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What Color Front Sight is Best?

What Color Front Sight is Best?

Red has the widest band, and green is in the middle of the visible-light spectrum, so it stands to reason these would be popular as color options for a front sight.

A black front sight provides the traditional textbook sight picture, but that tome was written years ago. Is it still the ultimate solution? Experts at TruGlo and HiViz explain why their palettes don’t rival Sherwin Williams, but let’s start with the basics, first. 

“A black front sight on a carry/self-defense handgun is not necessarily ideal as it does not help front-sight focus in all lighting conditions, especially in a situation of increased stress,” according to Trevor Young, director of sales at HiViz. “Adding contrast is key as it helps acquire the front sight in your peripheral vision long before a solid-black sight would. The result is that you can maintain a full view of the target and your front sight while moving the firearm into a shooting position and then transition into a sight picture in one fluid motion.”

“Simply put, bright dots attract the eye,” Pinny Gale, TruGlo marketing manager explained. “A bright-colored sight is easier to find in low light. Even in full daylight, the increased contrast of a bright color makes it easier to properly focus on the sight. Bright-white lines or dots increase contrast, but certain colors can improve visibility even farther.”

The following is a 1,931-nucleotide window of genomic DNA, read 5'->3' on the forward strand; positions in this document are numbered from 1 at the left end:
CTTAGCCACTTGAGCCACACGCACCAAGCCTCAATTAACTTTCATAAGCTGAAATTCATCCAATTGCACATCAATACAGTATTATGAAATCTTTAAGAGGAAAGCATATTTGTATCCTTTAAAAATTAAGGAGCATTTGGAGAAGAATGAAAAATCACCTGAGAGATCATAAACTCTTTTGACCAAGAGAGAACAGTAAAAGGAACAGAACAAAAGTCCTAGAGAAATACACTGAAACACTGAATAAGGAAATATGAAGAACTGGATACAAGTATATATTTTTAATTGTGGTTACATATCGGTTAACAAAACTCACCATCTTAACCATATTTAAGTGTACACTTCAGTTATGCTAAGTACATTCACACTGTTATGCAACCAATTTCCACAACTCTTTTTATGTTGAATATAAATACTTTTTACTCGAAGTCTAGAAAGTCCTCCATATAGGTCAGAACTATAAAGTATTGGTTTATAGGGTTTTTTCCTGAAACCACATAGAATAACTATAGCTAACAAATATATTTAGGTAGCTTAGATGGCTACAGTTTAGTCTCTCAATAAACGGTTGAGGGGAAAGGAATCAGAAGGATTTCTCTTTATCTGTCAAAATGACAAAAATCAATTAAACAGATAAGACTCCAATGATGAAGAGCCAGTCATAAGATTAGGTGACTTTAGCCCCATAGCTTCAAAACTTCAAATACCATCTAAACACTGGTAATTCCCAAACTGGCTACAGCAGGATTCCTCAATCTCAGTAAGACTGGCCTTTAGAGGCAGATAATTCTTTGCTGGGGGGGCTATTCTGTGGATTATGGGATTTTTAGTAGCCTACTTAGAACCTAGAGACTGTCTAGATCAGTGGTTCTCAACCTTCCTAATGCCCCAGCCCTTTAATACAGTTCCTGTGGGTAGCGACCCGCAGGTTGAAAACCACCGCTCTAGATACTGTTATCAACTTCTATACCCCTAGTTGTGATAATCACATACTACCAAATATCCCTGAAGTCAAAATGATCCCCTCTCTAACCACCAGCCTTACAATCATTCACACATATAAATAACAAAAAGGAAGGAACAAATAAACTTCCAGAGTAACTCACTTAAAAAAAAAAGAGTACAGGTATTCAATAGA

“Bright paint is great, but with a single reflective surface it will only be as bright as the light around it,” Gale explains.

“While paint will be better than a plain-black sight typically, it would not work in all shooting conditions and has a limited life span,” Young warned. “However, with few exceptions, a tritium/fiber-optic sight will get the job done.”

“Fiber optics are reflective on the inside, which means they gather light along the entire length of the fiber and channel it to the ends,” Gale clarified. “Looking at the end of a cut fiber-optic optic will be brighter than its surroundings. Fiber optics are a great passive way to increase brightness.”

“One thing we can all agree on is that to be accurate you must be able to form a solid sight picture, and I believe that fiber optic and tritium are unmatched in their ability to help all shooters achieve this goal,” Young summarized. “Because of this, we have worked hard to provide the best HiViz products to help advance the art of shooting. Our LiteWave H3 Tritium/Litepipe Sights provide the best performance for a carry gun ensuring fast sight acquisition and a bright sight picture day or night.”

TruGlo also offers a tritium version with the company’s patented TFX (Tritium + Fiber-optic Xtreme) technology. “This technology combines the daylight benefits of fiber optics with the night-time benefits of tritium to produce a dot that is bright both day and night,” Gale said. “Tritium does not require any light exposure to glow and shooters don’t ever have to worry about batteries running low or getting cold.”

At dawn and dusk Gale suggests green, with red “…the preferred option for most competitive target shooters.”

Young said green/yellow is the spectrum human eyes detect best in most conditions and for that reason it’s the company’s most popular option. Orange takes the next place in number of customer demands and red comes in last because, “… red is a more difficult color for the eye to pick up across multiple lighting conditions.”

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